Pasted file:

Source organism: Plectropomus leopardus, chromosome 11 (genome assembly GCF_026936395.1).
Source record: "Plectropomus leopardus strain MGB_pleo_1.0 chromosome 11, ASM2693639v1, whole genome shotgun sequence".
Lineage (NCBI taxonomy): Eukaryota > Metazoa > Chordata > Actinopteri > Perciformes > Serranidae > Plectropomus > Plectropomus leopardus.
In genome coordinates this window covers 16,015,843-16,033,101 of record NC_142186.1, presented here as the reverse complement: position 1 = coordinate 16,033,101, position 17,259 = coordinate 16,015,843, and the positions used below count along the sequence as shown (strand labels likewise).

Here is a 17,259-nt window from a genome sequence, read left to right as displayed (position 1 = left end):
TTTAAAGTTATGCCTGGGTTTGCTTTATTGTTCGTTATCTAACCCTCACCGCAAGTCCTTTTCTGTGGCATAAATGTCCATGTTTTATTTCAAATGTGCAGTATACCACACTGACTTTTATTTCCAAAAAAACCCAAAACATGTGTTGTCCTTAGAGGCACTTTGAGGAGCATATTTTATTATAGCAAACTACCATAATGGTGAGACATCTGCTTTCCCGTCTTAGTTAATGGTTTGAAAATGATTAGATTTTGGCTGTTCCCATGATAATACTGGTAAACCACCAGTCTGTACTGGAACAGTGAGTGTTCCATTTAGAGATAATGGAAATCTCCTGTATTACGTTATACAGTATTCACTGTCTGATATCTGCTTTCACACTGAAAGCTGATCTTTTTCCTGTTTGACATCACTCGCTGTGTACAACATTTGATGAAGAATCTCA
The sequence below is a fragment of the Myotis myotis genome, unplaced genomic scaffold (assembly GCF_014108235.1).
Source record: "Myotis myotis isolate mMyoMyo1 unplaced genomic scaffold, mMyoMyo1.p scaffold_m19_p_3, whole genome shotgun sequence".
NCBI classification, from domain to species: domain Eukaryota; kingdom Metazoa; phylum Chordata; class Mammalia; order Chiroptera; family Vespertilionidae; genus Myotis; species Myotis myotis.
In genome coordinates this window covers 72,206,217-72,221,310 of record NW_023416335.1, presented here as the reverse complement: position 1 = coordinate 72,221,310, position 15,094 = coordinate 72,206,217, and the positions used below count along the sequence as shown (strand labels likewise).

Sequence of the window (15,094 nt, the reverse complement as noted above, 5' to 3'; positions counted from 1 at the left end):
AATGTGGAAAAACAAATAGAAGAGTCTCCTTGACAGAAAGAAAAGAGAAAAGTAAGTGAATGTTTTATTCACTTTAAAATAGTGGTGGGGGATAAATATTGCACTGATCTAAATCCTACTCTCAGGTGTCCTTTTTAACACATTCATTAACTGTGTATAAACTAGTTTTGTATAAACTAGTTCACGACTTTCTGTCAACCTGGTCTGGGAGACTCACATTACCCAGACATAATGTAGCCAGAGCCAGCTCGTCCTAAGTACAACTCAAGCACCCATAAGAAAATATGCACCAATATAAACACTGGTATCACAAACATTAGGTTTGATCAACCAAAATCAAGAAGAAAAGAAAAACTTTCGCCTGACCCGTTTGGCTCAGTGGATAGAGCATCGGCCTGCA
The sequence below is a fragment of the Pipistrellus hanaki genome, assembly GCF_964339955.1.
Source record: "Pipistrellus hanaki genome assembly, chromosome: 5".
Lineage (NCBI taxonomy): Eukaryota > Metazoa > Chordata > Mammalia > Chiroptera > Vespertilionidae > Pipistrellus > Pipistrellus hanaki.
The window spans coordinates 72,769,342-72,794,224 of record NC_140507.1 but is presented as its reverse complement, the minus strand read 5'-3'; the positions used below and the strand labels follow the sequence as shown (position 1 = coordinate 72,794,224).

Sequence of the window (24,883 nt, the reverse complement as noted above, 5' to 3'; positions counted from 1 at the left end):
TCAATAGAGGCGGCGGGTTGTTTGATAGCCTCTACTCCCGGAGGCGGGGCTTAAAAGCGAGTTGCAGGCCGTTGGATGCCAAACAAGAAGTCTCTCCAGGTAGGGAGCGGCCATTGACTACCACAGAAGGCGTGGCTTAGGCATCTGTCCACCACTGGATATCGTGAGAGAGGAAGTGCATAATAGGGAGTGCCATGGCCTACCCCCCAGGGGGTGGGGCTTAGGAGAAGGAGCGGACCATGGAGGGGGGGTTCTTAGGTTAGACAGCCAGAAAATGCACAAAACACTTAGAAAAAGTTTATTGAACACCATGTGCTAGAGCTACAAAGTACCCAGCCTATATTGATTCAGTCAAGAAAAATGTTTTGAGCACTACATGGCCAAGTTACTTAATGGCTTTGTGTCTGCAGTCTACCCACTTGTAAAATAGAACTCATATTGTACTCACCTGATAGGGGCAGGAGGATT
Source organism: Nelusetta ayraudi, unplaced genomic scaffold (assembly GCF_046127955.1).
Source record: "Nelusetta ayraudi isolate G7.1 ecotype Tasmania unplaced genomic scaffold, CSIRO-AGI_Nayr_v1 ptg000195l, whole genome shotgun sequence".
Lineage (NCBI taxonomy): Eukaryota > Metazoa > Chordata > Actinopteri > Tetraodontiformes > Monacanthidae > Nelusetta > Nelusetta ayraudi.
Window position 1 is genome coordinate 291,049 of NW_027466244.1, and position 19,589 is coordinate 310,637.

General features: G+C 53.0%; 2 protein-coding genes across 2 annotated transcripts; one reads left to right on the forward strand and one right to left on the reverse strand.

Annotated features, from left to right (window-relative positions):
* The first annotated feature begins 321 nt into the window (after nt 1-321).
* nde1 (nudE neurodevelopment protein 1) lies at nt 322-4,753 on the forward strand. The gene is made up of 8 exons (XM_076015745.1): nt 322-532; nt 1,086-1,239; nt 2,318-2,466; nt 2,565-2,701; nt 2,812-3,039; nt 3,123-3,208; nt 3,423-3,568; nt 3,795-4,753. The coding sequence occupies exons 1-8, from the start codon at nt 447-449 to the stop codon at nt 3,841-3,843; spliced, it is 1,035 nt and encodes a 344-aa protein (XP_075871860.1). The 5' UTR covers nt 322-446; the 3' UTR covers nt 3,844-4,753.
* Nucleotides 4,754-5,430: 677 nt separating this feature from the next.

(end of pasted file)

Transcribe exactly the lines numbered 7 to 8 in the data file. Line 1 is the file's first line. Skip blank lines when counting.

The sequence below is a fragment of the Myotis myotis genome, unplaced genomic scaffold (assembly GCF_014108235.1).
Source record: "Myotis myotis isolate mMyoMyo1 unplaced genomic scaffold, mMyoMyo1.p scaffold_m19_p_3, whole genome shotgun sequence".